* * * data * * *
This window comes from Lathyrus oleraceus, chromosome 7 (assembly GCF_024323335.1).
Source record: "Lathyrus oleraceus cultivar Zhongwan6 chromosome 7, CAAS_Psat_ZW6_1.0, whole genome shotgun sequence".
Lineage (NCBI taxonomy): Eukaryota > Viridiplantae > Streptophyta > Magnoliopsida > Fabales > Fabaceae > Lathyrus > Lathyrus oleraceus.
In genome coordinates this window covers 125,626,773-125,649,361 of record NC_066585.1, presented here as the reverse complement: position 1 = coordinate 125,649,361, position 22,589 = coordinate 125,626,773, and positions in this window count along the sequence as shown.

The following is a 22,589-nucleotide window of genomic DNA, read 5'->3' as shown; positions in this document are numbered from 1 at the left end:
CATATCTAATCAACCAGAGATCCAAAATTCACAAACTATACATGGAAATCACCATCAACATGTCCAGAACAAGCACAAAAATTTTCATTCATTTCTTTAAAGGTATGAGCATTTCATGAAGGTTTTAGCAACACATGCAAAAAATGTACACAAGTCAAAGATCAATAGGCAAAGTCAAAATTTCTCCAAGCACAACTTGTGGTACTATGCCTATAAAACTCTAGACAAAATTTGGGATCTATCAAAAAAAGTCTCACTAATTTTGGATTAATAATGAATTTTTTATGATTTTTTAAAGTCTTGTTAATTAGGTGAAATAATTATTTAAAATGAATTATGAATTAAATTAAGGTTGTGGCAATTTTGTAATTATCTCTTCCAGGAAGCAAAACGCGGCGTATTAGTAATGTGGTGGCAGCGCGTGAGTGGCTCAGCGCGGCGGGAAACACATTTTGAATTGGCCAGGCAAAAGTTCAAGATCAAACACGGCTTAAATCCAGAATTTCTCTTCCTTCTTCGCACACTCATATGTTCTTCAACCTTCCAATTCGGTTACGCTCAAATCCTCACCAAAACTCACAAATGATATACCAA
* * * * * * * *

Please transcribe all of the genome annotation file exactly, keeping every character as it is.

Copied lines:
This window comes from Lathyrus oleraceus, chromosome 7 (assembly GCF_024323335.1).
Source record: "Lathyrus oleraceus cultivar Zhongwan6 chromosome 7, CAAS_Psat_ZW6_1.0, whole genome shotgun sequence".
Lineage (NCBI taxonomy): Eukaryota > Viridiplantae > Streptophyta > Magnoliopsida > Fabales > Fabaceae > Lathyrus > Lathyrus oleraceus.
In genome coordinates this window covers 125,626,773-125,649,361 of record NC_066585.1, presented here as the reverse complement: position 1 = coordinate 125,649,361, position 22,589 = coordinate 125,626,773, and positions in this window count along the sequence as shown.

The following is a 22,589-nucleotide window of genomic DNA, read 5'->3' as shown; positions in this document are numbered from 1 at the left end:
CATATCTAATCAACCAGAGATCCAAAATTCACAAACTATACATGGAAATCACCATCAACATGTCCAGAACAAGCACAAAAATTTTCATTCATTTCTTTAAAGGTATGAGCATTTCATGAAGGTTTTAGCAACACATGCAAAAAATGTACACAAGTCAAAGATCAATAGGCAAAGTCAAAATTTCTCCAAGCACAACTTGTGGTACTATGCCTATAAAACTCTAGACAAAATTTGGGATCTATCAAAAAAAGTCTCACTAATTTTGGATTAATAATGAATTTTTTATGATTTTTTAAAGTCTTGTTAATTAGGTGAAATAATTATTTAAAATGAATTATGAATTAAATTAAGGTTGTGGCAATTTTGTAATTATCTCTTCCAGGAAGCAAAACGCGGCGTATTAGTAATGTGGTGGCAGCGCGTGAGTGGCTCAGCGCGGCGGGAAACACATTTTGAATTGGCCAGGCAAAAGTTCAAGATCAAACACGGCTTAAATCCAGAATTTCTCTTCCTTCTTCGCACACTCATATGTTCTTCAACCTTCCAATTCGGTTACGCTCAAATCCTCACCAAAACTCACAAATGATATACCAA